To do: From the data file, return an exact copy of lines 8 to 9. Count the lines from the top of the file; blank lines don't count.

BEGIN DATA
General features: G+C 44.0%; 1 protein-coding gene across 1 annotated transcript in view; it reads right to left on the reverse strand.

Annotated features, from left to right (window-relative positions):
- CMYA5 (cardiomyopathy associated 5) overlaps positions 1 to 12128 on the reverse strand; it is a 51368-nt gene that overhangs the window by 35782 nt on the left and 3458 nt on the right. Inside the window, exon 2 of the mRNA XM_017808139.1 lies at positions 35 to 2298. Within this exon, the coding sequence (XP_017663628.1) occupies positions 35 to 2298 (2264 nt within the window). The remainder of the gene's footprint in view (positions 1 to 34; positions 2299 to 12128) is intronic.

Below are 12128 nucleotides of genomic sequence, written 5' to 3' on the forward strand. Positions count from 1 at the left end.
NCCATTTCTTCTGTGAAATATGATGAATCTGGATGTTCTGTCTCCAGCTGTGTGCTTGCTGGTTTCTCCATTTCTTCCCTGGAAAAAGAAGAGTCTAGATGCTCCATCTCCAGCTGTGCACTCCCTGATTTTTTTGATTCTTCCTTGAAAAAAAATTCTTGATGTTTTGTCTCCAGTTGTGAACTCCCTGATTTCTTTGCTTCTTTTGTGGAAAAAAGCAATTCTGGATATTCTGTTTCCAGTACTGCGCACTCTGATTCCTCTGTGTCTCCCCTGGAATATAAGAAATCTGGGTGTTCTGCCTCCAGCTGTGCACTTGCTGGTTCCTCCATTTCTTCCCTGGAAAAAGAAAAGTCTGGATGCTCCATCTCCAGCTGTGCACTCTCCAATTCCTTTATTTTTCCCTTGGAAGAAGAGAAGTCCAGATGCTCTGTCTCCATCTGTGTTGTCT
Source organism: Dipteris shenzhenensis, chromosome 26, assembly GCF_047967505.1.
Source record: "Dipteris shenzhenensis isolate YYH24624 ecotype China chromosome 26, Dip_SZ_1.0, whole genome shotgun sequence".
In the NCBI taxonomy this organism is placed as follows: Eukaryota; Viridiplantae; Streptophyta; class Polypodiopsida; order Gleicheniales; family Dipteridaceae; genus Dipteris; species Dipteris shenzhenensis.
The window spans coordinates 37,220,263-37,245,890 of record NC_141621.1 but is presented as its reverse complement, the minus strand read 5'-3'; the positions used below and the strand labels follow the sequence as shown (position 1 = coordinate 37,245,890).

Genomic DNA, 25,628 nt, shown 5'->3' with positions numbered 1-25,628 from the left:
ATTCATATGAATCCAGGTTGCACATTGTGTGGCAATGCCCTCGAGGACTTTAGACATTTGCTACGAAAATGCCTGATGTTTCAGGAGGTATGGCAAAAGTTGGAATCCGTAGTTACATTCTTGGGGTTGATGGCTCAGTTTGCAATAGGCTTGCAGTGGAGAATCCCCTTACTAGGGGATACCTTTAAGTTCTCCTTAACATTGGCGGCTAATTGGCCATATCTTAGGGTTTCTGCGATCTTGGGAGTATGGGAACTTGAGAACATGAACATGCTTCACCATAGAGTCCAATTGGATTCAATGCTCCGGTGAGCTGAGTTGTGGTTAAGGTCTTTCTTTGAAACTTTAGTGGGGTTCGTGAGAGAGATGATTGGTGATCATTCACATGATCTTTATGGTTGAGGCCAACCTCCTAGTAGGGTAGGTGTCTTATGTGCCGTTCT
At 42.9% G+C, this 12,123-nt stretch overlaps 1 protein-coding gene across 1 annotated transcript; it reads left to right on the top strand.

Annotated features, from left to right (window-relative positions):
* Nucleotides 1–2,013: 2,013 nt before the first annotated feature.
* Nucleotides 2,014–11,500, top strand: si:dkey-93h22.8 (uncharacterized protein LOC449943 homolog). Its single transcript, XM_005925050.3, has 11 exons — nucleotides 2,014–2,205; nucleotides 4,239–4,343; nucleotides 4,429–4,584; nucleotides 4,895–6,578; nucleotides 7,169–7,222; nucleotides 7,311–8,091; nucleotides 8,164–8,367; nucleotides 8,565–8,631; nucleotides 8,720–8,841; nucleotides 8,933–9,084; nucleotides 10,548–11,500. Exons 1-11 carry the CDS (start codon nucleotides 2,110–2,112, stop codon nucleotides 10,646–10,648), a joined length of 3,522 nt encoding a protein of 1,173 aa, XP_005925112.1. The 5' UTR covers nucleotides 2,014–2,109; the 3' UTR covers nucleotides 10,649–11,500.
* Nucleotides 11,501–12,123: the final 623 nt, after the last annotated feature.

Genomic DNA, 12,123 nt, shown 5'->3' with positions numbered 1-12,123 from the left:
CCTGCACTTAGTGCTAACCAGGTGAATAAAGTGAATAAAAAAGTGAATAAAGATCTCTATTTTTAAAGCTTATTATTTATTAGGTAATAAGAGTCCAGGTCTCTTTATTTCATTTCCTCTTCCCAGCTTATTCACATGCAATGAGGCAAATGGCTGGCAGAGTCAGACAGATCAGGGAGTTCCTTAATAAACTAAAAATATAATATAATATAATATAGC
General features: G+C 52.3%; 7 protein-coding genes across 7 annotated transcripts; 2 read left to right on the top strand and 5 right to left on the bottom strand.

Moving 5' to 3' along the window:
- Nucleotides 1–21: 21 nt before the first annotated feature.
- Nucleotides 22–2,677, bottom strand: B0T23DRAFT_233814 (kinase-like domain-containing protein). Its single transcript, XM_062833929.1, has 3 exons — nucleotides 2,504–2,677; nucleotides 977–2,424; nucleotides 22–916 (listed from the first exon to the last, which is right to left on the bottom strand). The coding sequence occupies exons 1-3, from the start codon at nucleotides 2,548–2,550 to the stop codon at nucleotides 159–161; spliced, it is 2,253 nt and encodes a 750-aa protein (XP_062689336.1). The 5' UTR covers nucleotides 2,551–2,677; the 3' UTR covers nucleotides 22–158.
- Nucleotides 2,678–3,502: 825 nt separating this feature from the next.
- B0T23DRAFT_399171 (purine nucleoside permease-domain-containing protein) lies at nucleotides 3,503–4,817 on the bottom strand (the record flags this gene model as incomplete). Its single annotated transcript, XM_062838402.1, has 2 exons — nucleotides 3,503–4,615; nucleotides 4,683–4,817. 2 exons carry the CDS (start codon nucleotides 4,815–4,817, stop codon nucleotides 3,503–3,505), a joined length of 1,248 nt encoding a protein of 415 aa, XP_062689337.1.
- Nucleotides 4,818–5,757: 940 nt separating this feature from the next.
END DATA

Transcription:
In the NCBI taxonomy this organism is placed as follows: Eukaryota; Viridiplantae; Streptophyta; class Polypodiopsida; order Gleicheniales; family Dipteridaceae; genus Dipteris; species Dipteris shenzhenensis.
The window spans coordinates 37,220,263-37,245,890 of record NC_141621.1 but is presented as its reverse complement, the minus strand read 5'-3'; the positions used below and the strand labels follow the sequence as shown (position 1 = coordinate 37,245,890).